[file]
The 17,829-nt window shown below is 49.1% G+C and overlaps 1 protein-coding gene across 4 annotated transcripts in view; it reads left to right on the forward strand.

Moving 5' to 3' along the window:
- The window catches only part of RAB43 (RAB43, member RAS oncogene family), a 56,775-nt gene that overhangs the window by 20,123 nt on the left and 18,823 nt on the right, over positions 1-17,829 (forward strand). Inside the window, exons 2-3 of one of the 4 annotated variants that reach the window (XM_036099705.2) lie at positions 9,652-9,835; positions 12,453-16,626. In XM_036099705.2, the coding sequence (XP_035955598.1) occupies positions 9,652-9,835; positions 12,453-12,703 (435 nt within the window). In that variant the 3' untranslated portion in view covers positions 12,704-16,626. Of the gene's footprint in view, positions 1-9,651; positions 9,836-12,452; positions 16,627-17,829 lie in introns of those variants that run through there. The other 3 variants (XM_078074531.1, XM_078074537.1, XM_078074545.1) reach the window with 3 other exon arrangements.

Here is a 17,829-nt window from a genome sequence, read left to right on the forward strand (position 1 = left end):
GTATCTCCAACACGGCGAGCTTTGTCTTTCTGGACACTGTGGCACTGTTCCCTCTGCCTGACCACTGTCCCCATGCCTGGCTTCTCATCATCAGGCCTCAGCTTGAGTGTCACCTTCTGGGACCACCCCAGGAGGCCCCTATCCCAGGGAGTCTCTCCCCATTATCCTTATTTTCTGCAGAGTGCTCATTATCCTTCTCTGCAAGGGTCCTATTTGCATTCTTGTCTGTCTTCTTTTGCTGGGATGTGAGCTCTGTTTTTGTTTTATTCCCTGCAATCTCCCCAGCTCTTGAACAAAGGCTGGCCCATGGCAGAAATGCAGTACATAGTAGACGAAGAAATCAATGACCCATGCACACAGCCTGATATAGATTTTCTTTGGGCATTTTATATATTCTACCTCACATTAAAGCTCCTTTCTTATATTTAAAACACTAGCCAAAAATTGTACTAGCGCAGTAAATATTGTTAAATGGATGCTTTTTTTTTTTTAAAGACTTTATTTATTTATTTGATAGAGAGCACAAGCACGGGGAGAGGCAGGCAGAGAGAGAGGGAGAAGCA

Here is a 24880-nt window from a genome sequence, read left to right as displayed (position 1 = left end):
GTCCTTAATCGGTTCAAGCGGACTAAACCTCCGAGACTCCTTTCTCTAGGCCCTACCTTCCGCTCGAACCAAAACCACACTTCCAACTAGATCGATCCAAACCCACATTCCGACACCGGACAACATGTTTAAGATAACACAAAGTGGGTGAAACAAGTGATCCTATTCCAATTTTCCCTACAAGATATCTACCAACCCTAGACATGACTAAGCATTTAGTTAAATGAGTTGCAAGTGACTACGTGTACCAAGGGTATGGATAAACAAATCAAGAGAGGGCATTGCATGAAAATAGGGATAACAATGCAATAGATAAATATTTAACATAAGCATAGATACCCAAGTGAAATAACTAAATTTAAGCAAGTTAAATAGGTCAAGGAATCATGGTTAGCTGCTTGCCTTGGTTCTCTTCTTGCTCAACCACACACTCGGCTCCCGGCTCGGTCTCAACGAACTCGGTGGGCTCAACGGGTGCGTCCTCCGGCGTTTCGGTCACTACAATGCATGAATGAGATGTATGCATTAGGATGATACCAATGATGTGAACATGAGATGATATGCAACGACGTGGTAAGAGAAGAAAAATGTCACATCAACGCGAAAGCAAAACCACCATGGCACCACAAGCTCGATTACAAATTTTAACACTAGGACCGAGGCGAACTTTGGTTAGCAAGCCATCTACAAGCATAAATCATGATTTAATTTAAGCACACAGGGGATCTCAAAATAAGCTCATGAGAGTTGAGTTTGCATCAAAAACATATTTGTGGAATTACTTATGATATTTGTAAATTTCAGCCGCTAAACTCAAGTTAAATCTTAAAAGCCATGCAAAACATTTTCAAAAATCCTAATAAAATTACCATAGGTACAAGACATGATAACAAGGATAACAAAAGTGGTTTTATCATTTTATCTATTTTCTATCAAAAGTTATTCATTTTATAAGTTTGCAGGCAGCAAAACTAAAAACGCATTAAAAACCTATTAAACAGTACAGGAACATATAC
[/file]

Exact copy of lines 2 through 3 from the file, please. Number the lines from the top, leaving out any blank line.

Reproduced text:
Moving 5' to 3' along the window:
- The window catches only part of RAB43 (RAB43, member RAS oncogene family), a 56,775-nt gene that overhangs the window by 20,123 nt on the left and 18,823 nt on the right, over positions 1-17,829 (forward strand). Inside the window, exons 2-3 of one of the 4 annotated variants that reach the window (XM_036099705.2) lie at positions 9,652-9,835; positions 12,453-16,626. In XM_036099705.2, the coding sequence (XP_035955598.1) occupies positions 9,652-9,835; positions 12,453-12,703 (435 nt within the window). In that variant the 3' untranslated portion in view covers positions 12,704-16,626. Of the gene's footprint in view, positions 1-9,651; positions 9,836-12,452; positions 16,627-17,829 lie in introns of those variants that run through there. The other 3 variants (XM_078074531.1, XM_078074537.1, XM_078074545.1) reach the window with 3 other exon arrangements.